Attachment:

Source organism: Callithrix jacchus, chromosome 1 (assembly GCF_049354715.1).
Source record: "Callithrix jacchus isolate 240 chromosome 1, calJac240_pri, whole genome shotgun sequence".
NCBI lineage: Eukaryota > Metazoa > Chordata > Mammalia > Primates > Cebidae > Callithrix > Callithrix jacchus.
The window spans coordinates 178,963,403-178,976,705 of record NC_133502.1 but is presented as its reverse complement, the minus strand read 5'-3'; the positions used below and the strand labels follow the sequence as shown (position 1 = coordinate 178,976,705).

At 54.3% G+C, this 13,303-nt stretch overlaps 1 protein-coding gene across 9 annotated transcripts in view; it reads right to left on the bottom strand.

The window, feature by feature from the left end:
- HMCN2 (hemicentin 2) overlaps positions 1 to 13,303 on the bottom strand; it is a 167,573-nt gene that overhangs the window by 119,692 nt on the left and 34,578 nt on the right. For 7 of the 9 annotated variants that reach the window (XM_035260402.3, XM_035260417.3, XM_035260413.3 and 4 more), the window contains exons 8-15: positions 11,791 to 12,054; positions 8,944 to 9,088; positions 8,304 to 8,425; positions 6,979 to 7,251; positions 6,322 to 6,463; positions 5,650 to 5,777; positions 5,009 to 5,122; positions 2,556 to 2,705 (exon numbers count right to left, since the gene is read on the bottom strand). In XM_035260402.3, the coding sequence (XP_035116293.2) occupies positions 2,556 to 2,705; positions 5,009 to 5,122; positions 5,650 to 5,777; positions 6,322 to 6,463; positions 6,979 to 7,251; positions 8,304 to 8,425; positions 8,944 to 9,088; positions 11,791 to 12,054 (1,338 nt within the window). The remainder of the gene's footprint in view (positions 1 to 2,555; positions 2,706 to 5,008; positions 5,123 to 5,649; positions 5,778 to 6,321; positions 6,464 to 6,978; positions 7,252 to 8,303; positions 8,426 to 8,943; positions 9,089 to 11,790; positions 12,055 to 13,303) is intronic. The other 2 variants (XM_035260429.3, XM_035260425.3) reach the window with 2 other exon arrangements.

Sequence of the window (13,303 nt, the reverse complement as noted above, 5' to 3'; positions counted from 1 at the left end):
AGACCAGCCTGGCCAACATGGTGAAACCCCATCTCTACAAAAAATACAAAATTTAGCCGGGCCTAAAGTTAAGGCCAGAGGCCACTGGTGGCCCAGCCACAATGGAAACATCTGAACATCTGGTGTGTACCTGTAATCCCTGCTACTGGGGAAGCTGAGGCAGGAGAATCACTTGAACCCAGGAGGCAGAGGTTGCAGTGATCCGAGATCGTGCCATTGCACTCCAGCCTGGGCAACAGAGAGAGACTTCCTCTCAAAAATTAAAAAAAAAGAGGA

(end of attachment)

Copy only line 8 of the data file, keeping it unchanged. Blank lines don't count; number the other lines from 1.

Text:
Sequence of the window (13,303 nt, the reverse complement as noted above, 5' to 3'; positions counted from 1 at the left end):